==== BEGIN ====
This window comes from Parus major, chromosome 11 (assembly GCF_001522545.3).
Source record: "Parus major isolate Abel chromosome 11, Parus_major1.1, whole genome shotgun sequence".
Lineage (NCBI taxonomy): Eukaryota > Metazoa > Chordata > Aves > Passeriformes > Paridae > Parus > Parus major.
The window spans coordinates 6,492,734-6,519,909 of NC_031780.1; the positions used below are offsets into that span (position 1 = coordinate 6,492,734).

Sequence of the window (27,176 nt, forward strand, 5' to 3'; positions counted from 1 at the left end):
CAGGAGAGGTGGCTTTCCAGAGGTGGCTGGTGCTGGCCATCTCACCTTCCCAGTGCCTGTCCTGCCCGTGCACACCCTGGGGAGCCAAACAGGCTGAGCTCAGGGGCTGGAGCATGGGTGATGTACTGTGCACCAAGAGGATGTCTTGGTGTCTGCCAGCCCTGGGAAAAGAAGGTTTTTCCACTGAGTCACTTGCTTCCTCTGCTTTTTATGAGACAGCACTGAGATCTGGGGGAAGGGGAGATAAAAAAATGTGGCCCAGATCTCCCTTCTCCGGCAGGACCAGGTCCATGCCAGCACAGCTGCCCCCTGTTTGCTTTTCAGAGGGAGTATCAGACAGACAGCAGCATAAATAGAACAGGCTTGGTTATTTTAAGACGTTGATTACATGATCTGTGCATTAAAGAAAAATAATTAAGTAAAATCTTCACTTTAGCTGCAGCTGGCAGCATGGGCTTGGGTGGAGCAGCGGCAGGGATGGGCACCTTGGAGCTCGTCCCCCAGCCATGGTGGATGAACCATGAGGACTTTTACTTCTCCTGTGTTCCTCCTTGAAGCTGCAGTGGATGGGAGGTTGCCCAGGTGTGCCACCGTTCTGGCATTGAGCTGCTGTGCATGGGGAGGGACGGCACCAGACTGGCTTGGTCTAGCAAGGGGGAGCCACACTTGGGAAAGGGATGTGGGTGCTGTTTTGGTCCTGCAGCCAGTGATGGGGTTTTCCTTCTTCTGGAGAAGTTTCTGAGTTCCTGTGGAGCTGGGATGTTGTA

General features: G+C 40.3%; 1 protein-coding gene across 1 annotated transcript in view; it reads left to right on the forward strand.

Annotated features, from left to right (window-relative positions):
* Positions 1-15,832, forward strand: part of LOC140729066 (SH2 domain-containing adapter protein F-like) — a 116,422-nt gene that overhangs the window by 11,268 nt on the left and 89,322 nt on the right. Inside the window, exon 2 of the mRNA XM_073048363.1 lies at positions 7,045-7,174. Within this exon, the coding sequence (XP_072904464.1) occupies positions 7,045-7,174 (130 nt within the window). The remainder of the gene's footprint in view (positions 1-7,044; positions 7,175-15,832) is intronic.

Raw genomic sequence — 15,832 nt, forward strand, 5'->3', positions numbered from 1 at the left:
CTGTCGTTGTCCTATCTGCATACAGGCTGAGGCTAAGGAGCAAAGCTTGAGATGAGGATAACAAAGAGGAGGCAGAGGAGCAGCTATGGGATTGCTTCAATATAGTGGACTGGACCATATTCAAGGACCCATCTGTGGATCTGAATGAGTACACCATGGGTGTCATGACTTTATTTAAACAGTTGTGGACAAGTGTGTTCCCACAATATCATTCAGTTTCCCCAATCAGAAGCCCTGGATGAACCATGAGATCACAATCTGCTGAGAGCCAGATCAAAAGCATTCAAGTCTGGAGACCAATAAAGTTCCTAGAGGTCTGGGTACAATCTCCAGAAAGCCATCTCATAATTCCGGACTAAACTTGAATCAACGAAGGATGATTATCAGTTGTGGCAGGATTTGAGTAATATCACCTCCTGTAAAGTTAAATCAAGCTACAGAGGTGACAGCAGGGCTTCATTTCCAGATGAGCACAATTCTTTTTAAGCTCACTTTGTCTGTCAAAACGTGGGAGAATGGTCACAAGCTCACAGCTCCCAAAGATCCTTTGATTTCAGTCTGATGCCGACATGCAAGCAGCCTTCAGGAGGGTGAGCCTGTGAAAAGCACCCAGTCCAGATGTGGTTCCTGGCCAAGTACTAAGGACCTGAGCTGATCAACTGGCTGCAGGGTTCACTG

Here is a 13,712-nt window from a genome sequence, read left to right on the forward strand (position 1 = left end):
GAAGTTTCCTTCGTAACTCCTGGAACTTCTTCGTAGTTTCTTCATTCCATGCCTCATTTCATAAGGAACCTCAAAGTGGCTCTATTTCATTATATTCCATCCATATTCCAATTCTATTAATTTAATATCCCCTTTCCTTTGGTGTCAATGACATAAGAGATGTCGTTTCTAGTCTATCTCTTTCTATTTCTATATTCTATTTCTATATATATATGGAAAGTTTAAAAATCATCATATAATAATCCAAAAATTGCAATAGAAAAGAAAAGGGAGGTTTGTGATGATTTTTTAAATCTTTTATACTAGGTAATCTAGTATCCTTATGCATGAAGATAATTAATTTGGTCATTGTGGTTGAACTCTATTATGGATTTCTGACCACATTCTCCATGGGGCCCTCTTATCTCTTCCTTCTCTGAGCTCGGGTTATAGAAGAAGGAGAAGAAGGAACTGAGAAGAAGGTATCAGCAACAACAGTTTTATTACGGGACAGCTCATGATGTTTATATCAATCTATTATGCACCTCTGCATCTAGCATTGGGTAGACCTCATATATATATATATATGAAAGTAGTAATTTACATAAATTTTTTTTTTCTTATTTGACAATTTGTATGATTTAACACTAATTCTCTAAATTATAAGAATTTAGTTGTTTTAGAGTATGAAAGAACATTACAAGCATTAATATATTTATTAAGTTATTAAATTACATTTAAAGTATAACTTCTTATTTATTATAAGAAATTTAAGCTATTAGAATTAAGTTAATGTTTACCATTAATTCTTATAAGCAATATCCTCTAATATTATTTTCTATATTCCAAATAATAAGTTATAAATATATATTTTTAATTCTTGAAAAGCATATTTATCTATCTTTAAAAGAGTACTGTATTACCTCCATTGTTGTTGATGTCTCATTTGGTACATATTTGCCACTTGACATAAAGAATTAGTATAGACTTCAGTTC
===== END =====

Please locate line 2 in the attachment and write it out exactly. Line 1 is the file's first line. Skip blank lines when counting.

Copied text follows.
Source record: "Parus major isolate Abel chromosome 11, Parus_major1.1, whole genome shotgun sequence".